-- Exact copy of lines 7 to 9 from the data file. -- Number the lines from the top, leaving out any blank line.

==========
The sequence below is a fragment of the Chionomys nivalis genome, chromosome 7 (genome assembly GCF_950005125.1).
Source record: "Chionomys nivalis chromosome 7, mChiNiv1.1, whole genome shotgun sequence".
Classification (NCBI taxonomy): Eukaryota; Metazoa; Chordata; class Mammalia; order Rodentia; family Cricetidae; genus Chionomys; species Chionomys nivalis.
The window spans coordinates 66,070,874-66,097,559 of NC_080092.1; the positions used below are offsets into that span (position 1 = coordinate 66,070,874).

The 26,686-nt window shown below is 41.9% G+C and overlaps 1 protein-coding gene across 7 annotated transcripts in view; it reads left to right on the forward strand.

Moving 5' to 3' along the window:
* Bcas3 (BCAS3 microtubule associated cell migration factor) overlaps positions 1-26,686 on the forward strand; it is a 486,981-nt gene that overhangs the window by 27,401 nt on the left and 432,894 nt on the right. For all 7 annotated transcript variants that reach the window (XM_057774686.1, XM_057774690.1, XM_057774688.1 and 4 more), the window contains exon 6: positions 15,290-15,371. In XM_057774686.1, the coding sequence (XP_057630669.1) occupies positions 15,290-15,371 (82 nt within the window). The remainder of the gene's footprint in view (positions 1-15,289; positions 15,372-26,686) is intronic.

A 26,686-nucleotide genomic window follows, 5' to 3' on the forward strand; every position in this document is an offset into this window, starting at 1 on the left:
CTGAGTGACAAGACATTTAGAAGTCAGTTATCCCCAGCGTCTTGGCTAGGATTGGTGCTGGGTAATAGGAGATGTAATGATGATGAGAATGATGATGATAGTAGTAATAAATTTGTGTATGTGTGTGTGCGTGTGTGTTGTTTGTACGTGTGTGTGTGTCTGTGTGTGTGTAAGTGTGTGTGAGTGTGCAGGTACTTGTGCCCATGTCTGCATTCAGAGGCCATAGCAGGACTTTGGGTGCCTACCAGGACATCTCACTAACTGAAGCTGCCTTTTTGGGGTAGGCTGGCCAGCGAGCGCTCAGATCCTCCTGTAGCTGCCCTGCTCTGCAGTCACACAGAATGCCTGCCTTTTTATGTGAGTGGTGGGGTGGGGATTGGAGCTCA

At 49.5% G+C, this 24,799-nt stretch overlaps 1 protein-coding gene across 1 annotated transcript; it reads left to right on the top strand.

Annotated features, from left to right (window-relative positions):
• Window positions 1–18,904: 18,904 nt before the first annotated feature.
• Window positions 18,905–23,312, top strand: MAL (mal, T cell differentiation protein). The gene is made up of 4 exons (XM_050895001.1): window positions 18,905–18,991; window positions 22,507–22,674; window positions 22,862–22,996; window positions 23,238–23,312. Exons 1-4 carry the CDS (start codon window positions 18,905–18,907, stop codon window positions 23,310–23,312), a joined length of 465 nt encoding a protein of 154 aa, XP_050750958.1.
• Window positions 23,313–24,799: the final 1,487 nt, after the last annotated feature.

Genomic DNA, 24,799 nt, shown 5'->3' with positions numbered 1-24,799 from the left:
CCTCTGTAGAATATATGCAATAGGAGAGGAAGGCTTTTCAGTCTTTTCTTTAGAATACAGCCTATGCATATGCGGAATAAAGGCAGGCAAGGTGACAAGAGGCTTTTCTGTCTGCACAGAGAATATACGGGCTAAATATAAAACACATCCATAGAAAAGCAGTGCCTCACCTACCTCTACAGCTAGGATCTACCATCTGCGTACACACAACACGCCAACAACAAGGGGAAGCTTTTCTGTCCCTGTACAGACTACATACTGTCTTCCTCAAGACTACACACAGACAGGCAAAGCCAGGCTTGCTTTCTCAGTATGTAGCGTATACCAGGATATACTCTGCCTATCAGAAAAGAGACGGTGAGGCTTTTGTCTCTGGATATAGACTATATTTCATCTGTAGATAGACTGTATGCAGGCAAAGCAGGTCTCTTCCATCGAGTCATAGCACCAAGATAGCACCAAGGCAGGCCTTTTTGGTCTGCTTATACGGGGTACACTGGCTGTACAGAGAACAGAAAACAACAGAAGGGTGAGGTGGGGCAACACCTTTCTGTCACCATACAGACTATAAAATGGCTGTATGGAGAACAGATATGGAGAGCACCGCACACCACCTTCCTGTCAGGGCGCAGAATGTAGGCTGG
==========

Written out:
* Bcas3 (BCAS3 microtubule associated cell migration factor) overlaps positions 1-26,686 on the forward strand; it is a 486,981-nt gene that overhangs the window by 27,401 nt on the left and 432,894 nt on the right. For all 7 annotated transcript variants that reach the window (XM_057774686.1, XM_057774690.1, XM_057774688.1 and 4 more), the window contains exon 6: positions 15,290-15,371. In XM_057774686.1, the coding sequence (XP_057630669.1) occupies positions 15,290-15,371 (82 nt within the window). The remainder of the gene's footprint in view (positions 1-15,289; positions 15,372-26,686) is intronic.

A 26,686-nucleotide genomic window follows, 5' to 3' on the forward strand; every position in this document is an offset into this window, starting at 1 on the left:
CTGAGTGACAAGACATTTAGAAGTCAGTTATCCCCAGCGTCTTGGCTAGGATTGGTGCTGGGTAATAGGAGATGTAATGATGATGAGAATGATGATGATAGTAGTAATAAATTTGTGTATGTGTGTGTGCGTGTGTGTTGTTTGTACGTGTGTGTGTGTCTGTGTGTGTGTAAGTGTGTGTGAGTGTGCAGGTACTTGTGCCCATGTCTGCATTCAGAGGCCATAGCAGGACTTTGGGTGCCTACCAGGACATCTCACTAACTGAAGCTGCCTTTTTGGGGTAGGCTGGCCAGCGAGCGCTCAGATCCTCCTGTAGCTGCCCTGCTCTGCAGTCACACAGAATGCCTGCCTTTTTATGTGAGTGGTGGGGTGGGGATTGGAGCTCA